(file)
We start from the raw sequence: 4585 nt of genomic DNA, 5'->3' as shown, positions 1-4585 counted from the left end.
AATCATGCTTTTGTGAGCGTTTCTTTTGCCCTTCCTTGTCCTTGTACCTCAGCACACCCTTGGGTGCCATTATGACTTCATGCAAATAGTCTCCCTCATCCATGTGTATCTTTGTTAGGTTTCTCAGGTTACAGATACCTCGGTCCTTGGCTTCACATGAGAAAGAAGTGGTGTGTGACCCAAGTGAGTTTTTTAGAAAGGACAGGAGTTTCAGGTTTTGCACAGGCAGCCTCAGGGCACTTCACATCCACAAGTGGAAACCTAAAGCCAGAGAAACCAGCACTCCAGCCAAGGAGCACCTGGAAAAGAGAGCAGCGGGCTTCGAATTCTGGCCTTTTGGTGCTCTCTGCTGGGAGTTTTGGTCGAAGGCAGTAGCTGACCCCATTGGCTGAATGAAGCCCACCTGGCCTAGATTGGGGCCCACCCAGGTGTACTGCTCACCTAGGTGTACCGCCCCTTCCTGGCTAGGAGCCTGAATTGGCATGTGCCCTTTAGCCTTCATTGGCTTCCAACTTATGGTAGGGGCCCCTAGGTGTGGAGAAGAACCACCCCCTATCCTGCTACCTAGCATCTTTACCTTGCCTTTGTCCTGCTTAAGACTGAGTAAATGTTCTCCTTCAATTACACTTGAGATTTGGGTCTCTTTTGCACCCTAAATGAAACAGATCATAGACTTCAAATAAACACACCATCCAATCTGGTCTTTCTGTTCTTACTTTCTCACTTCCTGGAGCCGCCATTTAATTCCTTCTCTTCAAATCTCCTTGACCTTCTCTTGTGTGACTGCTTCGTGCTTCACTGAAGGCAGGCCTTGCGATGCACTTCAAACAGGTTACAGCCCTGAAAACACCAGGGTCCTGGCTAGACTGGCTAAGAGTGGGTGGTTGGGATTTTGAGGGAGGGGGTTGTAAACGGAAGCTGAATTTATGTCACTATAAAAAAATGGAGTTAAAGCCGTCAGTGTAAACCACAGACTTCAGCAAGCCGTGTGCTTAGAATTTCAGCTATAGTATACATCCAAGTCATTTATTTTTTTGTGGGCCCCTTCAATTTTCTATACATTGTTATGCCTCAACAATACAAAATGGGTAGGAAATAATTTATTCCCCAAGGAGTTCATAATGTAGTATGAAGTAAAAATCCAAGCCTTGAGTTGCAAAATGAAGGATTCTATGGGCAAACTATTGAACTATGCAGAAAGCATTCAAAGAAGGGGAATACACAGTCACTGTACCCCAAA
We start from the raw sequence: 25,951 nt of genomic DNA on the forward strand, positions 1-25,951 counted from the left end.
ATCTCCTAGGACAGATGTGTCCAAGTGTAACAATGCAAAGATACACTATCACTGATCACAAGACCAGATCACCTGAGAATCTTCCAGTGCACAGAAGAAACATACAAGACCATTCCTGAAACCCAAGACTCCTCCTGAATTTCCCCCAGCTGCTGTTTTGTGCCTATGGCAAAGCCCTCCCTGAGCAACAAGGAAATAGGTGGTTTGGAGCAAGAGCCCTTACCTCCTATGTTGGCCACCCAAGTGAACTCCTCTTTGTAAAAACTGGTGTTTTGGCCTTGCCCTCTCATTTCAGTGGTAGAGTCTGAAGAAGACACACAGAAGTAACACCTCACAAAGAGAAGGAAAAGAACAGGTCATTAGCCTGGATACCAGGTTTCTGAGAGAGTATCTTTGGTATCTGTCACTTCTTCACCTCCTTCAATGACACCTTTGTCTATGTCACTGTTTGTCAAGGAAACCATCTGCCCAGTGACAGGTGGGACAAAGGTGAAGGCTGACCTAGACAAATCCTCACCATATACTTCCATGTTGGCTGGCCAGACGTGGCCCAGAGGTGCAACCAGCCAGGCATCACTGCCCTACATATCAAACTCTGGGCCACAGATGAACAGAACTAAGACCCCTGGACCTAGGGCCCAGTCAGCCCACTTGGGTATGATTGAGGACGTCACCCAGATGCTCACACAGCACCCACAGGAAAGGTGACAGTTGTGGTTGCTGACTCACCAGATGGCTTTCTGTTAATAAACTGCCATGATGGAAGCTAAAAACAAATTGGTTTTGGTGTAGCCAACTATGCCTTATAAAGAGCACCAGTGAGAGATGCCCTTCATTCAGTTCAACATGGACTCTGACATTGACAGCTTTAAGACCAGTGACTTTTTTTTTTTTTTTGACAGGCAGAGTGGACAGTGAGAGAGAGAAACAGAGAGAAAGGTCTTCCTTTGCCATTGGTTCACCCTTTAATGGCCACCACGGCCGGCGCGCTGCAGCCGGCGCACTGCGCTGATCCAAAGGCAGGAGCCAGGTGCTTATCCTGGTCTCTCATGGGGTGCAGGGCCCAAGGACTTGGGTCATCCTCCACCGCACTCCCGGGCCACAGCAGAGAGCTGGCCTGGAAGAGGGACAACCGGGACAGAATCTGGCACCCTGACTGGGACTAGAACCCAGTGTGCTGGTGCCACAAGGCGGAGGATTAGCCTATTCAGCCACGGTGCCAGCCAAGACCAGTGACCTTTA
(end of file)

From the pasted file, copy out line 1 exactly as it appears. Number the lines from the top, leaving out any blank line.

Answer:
We start from the raw sequence: 4585 nt of genomic DNA, 5'->3' as shown, positions 1-4585 counted from the left end.